Caps for Sale Brings 75 Years of Storytime Full Circle at Boston Children's Theatre

Paul Lewis and Gabe Carbajal adapt a childhood favorite for the stage.

It's the rare child who leaves elementary school without having heard at least a few lilting refrains of "Caps for sale! Fifty cents a cap!" Esphyr Slobodkina's iconic picture book about a sleepy peddler and a forest of thieving monkeys has been a part of pre-adolescence since it was published in 1940. And yet, only now is Caps for Sale making the leap to the stage, with a world-premiere musical, opening March 5 at Boston Children's Theatre.

The piece is a collaboration between musical theater composer Paul Lewis and schoolteacher-turned-writer Gabe Carbajal, who began adapting children's literature for his own students. From their home base in the Seattle area, the writing partners chatted with TheaterMania about the "humbling" process of fleshing out Slobodkina's slender book for BCT's young audiences. Fortunately for them, Carbajal always had a captive young audience at his disposal, and in the process, found theater was a classroom game-changer.

Caps for Sale co-authors Paul Lewis and Gabe Carbajal.
Caps for Sale coauthors Paul Lewis and Gabe Carbajal.
(courtesy of Boston Children's Theatre)

What inspired the two of you to start collaborating on this adaptation of Caps for Sale?

Gabe Carbajal: I was a preschool teacher and the only book [the students] ever wanted to hear was Caps for Sale. I knew it was the perfect choice. I had worked with Paul on a number of his shows as both a singer and an actor. I think I mentioned [to him] that I was working on this kids book, and from what I remember, Paul told me, "Oh my God, I used to read that book to my kids! I've always had a melody in the back of my mind! Would you like to collaborate?" And I was like, "Of course!"

Paul Lewis: That's exactly right. When Gabe told me he was starting to work on an adaptation of it and he had preliminary permission from the Esphyr Slobodkina estate, I essentially dropped everything and said, "I want to be in on this."

What is it about Caps for Sale that lends itself to a musical adaptation?

Paul: The language carries you along in a way that lends itself to becoming a musical. Also, it doesn't reveal a whole lot about the characters. It is a slender little book. There's nothing about his back story, there's virtually nothing about the world he lives in other than his little village in the forest with the monkeys. But somehow it's able to evoke a larger world behind what you find on the page.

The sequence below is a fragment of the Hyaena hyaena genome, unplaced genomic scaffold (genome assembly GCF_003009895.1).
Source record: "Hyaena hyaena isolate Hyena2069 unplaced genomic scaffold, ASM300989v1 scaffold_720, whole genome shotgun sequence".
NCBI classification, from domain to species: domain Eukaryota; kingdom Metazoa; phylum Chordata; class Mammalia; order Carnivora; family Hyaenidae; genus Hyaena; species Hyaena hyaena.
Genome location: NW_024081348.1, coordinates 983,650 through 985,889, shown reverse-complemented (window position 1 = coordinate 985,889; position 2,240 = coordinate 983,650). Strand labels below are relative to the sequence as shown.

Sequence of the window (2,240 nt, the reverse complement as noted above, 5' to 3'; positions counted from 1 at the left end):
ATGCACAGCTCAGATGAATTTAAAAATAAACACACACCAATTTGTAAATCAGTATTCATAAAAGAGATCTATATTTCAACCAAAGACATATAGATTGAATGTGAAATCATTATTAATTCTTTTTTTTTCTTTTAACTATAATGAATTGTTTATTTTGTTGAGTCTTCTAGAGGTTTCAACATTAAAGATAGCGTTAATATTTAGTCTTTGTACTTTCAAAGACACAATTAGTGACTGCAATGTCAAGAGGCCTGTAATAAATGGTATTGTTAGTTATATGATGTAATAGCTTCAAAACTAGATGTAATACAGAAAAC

Gabe: I think that's absolutely right. The mystery of all the pieces that aren't in the book is what makes it so compelling. Where did the monkeys come from? Where are these villagers? Who are they? That was fun. Like Paul said, with a very skinny book, it's both exciting and scary to build a world around someone else's.

Steve Gagliastro plays the ‘Peddler' in Boston Children's Theatre's world-premiere adaptation of Caps for Sale.
Steve Gagliastro plays the Peddler in Boston Children’s Theatre’s world-premiere adaptation of Caps for Sale.
(courtesy of Boston Children's Theatre)

Paul: It's particularly scary to try to set to music these iconic phrases. Not only "Caps for sale! Fifty cents a cap!" But "You monkeys, you give me back my caps." These are things that millions of parents have read to their children over generations now. And to be entrusted to put that to music was quite humbling and terrifying.

How did both of you find your way into writing children's theater?

Paul: This is my first real children's musical, so that was one of the reasons I wanted to work with Gabe. I knew he was grounded in this form and he knows kids so well being a teacher, so that's where I'm coming from.

Gabe: I teach second grade here in the Seattle area. A lot of teachers like doing Readers Theater but they don't know how to do it. Everything I had found online…they tended to talk down to kids. So I went from there saying, "You know what, I think I can start trying to do it for myself and my own classroom."

Paul: We were both on the same page as far as writing good scripts. We had long conversations about how we didn't want to write down to kids. We wanted to create a story arc that would appeal to anyone at any age. One of my strengths in this partnership was to bring that perspective of conventional theater into this children's theater piece and hopefully create a very compelling musical.

Gabe, how have your own students responded to the theater you've brought into the classroom?

Gabe: It works really well. It's a skill that a lot of teachers really wish that they had. Because it…hits classroom management, it hits teamwork building, it hits all these different points that we try to do with curriculum. It's always funny to see that it does take some convincing, either of parents or of administrations in schools, that [theater] is that powerful. It can be that powerful. You just have to let us try.

Caps for Sale, directed by Burgess Clark, runs through March 13 at Boston Children's Theatre.
Caps for Sale, directed by Burgess Clark, runs through March 13 at Boston Children's Theatre.
(courtesy of Boston Children's Theatre)

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Caps for Sale

Closed: March 13, 2016